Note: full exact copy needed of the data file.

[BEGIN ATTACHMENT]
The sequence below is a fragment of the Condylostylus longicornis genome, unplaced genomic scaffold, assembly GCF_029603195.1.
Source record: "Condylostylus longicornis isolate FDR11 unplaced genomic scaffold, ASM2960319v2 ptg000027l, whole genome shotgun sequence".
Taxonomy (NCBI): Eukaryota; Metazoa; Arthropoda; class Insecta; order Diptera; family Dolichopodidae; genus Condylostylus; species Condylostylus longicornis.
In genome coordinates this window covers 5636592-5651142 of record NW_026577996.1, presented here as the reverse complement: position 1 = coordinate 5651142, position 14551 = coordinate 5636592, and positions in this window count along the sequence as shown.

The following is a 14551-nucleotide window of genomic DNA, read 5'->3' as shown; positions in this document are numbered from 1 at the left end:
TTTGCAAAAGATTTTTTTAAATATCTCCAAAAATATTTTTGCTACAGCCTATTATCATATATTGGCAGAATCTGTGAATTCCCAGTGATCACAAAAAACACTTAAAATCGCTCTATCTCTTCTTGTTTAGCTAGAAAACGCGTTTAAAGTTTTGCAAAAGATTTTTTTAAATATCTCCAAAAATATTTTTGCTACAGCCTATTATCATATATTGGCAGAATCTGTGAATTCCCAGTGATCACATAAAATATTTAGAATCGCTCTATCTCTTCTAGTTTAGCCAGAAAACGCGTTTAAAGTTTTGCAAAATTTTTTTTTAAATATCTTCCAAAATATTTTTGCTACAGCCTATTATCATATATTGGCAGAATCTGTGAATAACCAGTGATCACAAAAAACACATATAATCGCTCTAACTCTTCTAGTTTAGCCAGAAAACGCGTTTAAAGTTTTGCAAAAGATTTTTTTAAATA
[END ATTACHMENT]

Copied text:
The sequence below is a fragment of the Condylostylus longicornis genome, unplaced genomic scaffold, assembly GCF_029603195.1.
Source record: "Condylostylus longicornis isolate FDR11 unplaced genomic scaffold, ASM2960319v2 ptg000027l, whole genome shotgun sequence".
Taxonomy (NCBI): Eukaryota; Metazoa; Arthropoda; class Insecta; order Diptera; family Dolichopodidae; genus Condylostylus; species Condylostylus longicornis.
In genome coordinates this window covers 5636592-5651142 of record NW_026577996.1, presented here as the reverse complement: position 1 = coordinate 5651142, position 14551 = coordinate 5636592, and positions in this window count along the sequence as shown.

The following is a 14551-nucleotide window of genomic DNA, read 5'->3' as shown; positions in this document are numbered from 1 at the left end:
TTTGCAAAAGATTTTTTTAAATATCTCCAAAAATATTTTTGCTACAGCCTATTATCATATATTGGCAGAATCTGTGAATTCCCAGTGATCACAAAAAACACTTAAAATCGCTCTATCTCTTCTTGTTTAGCTAGAAAACGCGTTTAAAGTTTTGCAAAAGATTTTTTTAAATATCTCCAAAAATATTTTTGCTACAGCCTATTATCATATATTGGCAGAATCTGTGAATTCCCAGTGATCACATAAAATATTTAGAATCGCTCTATCTCTTCTAGTTTAGCCAGAAAACGCGTTTAAAGTTTTGCAAAATTTTTTTTTAAATATCTTCCAAAATATTTTTGCTACAGCCTATTATCATATATTGGCAGAATCTGTGAATAACCAGTGATCACAAAAAACACATATAATCGCTCTAACTCTTCTAGTTTAGCCAGAAAACGCGTTTAAAGTTTTGCAAAAGATTTTTTTAAATA